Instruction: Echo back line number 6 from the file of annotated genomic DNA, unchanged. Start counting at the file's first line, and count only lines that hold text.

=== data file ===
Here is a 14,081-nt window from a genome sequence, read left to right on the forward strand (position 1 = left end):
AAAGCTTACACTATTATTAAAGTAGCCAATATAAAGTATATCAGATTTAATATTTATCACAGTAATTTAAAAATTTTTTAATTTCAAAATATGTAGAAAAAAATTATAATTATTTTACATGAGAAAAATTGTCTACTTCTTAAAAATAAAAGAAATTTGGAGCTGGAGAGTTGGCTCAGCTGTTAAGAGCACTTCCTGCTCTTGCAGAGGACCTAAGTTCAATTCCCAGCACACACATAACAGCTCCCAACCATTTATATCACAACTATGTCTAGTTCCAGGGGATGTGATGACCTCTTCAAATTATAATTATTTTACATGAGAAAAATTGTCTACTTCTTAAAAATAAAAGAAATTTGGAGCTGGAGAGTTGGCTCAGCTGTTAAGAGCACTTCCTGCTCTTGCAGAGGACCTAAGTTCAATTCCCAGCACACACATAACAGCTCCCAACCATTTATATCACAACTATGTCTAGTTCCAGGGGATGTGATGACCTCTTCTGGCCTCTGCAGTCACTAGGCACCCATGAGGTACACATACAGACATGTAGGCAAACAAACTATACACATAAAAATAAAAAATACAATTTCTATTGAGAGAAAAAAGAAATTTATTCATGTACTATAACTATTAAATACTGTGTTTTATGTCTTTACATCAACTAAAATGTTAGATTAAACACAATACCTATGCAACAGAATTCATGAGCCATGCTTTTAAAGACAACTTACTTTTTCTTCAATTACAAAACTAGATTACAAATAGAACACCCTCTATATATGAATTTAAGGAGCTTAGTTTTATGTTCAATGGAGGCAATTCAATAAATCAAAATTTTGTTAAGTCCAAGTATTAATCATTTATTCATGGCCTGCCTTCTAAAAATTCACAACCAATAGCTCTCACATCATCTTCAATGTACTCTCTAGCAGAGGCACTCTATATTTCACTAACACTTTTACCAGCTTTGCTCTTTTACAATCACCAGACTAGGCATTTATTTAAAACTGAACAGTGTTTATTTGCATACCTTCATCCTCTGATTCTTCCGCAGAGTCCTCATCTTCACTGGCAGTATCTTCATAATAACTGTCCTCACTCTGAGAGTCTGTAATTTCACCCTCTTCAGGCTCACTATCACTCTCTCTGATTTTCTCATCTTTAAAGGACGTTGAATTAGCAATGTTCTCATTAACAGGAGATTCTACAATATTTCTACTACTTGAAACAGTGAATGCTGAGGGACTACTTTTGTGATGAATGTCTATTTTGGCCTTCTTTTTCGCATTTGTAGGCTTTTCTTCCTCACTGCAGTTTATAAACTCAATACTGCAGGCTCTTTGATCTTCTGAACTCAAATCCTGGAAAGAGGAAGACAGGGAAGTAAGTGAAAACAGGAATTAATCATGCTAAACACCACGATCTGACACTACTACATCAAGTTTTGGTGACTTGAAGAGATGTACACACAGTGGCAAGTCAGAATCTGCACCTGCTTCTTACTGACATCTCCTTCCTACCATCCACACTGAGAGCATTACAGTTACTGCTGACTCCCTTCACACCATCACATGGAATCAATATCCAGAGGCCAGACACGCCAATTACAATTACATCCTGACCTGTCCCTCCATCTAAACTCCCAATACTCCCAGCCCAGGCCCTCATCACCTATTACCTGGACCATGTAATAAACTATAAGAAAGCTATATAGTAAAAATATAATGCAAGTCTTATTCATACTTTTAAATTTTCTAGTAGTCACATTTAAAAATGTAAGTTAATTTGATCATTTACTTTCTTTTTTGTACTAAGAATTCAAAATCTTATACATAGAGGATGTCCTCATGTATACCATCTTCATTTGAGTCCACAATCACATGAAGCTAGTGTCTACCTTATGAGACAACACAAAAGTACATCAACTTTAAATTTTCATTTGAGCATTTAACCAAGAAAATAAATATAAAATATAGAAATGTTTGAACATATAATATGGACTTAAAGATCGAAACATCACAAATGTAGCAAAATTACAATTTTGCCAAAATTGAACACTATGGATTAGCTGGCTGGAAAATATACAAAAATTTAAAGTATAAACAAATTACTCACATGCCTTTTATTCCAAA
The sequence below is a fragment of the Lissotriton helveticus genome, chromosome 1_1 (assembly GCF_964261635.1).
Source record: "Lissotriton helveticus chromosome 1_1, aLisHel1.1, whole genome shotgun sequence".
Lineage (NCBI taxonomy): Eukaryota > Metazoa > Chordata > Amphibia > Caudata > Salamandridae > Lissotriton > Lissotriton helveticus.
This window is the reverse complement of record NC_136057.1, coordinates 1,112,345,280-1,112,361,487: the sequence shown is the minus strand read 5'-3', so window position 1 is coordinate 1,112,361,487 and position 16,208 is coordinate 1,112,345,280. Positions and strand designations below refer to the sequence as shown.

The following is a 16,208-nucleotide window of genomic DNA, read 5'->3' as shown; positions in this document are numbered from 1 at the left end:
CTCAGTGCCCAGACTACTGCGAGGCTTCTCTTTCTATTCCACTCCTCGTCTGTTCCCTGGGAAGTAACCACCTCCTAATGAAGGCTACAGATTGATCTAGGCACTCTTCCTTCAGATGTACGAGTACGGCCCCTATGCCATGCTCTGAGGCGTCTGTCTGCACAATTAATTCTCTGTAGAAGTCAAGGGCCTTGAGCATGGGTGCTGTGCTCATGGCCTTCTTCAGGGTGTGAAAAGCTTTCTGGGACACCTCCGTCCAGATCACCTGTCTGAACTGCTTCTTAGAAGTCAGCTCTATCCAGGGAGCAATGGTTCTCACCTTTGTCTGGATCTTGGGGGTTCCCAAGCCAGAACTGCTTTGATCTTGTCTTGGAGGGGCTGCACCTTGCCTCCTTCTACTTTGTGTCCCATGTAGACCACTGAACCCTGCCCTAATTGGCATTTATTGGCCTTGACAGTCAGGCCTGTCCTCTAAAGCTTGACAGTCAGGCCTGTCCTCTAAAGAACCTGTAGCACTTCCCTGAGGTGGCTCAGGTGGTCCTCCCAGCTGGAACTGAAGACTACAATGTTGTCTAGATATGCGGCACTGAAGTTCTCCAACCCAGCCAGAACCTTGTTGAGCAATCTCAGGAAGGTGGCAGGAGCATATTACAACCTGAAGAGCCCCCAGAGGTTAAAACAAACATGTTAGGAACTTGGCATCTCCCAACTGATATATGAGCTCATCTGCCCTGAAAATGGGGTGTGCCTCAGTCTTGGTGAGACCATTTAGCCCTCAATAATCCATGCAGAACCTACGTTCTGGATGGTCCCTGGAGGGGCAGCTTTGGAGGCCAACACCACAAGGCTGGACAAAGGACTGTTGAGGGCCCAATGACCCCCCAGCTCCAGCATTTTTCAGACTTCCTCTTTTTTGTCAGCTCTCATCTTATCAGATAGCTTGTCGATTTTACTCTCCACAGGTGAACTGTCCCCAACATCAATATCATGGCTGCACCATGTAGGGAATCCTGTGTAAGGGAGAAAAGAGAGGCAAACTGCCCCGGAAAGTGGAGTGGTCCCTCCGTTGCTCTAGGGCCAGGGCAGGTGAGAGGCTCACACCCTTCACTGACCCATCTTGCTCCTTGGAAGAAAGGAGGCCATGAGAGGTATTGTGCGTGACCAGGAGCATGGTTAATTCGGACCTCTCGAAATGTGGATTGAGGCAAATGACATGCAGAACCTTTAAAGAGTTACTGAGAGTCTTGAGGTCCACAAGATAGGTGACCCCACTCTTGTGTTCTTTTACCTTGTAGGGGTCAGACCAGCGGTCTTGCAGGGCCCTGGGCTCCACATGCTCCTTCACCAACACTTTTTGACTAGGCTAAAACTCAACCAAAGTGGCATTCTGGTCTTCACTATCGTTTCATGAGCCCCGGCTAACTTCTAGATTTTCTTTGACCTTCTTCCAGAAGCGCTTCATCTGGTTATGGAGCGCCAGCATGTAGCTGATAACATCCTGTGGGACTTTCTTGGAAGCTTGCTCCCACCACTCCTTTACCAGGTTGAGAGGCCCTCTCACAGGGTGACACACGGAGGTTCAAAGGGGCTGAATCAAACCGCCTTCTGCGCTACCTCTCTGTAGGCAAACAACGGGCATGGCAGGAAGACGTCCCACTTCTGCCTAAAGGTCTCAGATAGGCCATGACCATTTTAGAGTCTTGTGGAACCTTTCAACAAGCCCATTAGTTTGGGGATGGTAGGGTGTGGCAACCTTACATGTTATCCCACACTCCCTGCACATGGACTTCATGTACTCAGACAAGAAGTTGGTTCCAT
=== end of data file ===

This window is the reverse complement of record NC_136057.1, coordinates 1,112,345,280-1,112,361,487: the sequence shown is the minus strand read 5'-3', so window position 1 is coordinate 1,112,361,487 and position 16,208 is coordinate 1,112,345,280. Positions and strand designations below refer to the sequence as shown.